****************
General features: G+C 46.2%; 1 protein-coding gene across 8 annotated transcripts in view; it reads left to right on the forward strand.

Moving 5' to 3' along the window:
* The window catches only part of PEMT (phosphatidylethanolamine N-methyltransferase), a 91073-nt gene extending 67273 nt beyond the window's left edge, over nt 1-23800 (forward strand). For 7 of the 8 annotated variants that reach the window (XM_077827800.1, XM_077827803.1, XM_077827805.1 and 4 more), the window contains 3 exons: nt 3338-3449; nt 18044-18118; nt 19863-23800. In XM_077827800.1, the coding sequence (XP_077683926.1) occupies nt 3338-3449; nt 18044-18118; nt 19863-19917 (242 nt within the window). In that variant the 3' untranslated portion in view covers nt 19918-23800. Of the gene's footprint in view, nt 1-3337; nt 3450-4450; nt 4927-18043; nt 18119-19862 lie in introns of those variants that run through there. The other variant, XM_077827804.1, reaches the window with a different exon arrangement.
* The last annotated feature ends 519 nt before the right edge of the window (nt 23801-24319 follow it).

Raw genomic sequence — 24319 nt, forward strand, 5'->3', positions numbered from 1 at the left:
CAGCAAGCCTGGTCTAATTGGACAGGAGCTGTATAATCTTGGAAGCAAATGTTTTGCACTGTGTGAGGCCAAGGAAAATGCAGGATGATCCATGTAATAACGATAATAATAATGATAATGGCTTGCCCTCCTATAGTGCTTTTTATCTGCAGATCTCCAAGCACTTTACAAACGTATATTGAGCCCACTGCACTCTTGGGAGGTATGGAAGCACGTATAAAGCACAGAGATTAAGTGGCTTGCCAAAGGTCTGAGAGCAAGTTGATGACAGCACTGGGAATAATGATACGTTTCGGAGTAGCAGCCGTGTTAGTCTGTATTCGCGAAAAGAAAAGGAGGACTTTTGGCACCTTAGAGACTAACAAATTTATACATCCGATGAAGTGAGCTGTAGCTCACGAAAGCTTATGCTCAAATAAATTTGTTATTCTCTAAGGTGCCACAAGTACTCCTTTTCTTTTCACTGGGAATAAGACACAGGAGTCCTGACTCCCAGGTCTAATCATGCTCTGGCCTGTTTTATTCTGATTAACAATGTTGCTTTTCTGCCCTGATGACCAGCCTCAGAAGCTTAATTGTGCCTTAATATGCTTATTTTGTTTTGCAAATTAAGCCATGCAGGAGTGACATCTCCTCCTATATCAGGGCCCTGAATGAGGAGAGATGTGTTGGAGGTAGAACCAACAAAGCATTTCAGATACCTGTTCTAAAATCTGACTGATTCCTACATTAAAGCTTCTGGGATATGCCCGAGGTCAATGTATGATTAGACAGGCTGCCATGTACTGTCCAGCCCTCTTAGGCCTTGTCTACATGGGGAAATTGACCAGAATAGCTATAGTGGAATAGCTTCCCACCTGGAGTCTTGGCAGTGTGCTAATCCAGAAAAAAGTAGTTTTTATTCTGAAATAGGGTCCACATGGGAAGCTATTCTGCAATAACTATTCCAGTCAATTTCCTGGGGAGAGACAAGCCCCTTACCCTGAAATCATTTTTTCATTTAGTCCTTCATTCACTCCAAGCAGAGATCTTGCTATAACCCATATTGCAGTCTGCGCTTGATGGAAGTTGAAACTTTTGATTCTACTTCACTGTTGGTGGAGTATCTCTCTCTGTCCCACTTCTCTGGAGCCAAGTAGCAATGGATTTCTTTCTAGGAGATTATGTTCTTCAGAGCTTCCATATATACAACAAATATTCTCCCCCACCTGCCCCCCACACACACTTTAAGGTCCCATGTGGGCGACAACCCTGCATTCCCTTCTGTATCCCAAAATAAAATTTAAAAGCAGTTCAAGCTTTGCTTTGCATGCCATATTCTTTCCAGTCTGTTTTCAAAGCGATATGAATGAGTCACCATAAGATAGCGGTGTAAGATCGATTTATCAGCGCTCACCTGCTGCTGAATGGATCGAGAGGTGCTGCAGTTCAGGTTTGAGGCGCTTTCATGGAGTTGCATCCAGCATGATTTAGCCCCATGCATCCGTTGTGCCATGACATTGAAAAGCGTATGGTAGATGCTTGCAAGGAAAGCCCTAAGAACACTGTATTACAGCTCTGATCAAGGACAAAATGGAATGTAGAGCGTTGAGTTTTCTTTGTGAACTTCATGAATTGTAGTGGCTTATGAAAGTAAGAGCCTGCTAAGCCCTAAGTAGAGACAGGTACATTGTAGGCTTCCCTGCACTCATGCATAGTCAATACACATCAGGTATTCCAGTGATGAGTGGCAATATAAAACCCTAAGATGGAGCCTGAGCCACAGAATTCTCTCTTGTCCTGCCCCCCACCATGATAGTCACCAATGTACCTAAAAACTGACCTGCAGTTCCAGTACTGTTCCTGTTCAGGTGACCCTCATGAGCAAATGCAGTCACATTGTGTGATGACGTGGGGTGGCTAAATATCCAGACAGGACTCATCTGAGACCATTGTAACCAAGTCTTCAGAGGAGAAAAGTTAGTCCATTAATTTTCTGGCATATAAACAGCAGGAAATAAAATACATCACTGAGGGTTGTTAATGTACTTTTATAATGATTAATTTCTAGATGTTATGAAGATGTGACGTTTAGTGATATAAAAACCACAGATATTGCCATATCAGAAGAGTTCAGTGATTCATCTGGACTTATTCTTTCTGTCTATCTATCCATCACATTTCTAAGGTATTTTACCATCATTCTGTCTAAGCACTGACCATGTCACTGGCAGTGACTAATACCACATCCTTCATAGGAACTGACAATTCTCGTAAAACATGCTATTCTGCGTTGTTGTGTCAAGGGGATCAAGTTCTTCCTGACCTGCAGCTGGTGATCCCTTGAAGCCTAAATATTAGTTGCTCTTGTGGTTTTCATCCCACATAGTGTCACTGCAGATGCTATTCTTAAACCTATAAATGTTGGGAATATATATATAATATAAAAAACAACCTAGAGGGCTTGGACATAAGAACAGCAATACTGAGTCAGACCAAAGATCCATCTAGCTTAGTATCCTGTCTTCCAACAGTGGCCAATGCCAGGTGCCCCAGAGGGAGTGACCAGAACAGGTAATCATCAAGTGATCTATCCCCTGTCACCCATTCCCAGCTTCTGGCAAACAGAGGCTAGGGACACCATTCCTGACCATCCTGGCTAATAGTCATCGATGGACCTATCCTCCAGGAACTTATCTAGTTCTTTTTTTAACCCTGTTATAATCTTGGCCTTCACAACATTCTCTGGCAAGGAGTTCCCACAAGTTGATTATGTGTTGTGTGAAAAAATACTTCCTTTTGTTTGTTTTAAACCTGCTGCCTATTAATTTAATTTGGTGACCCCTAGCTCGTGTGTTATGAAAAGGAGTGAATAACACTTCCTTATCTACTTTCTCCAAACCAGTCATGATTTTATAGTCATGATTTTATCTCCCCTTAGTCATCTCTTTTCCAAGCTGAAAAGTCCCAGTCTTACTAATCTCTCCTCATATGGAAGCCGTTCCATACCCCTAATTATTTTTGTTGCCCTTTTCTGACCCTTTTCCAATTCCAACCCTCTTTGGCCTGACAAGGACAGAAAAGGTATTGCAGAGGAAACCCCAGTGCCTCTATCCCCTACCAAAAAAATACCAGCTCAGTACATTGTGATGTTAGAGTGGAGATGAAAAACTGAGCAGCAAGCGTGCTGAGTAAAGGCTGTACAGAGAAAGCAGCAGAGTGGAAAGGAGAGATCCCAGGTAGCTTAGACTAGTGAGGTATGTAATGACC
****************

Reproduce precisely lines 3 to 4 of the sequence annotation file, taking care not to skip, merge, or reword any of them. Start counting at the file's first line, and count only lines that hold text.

* The window catches only part of PEMT (phosphatidylethanolamine N-methyltransferase), a 91073-nt gene extending 67273 nt beyond the window's left edge, over nt 1-23800 (forward strand). For 7 of the 8 annotated variants that reach the window (XM_077827800.1, XM_077827803.1, XM_077827805.1 and 4 more), the window contains 3 exons: nt 3338-3449; nt 18044-18118; nt 19863-23800. In XM_077827800.1, the coding sequence (XP_077683926.1) occupies nt 3338-3449; nt 18044-18118; nt 19863-19917 (242 nt within the window). In that variant the 3' untranslated portion in view covers nt 19918-23800. Of the gene's footprint in view, nt 1-3337; nt 3450-4450; nt 4927-18043; nt 18119-19862 lie in introns of those variants that run through there. The other variant, XM_077827804.1, reaches the window with a different exon arrangement.
* The last annotated feature ends 519 nt before the right edge of the window (nt 23801-24319 follow it).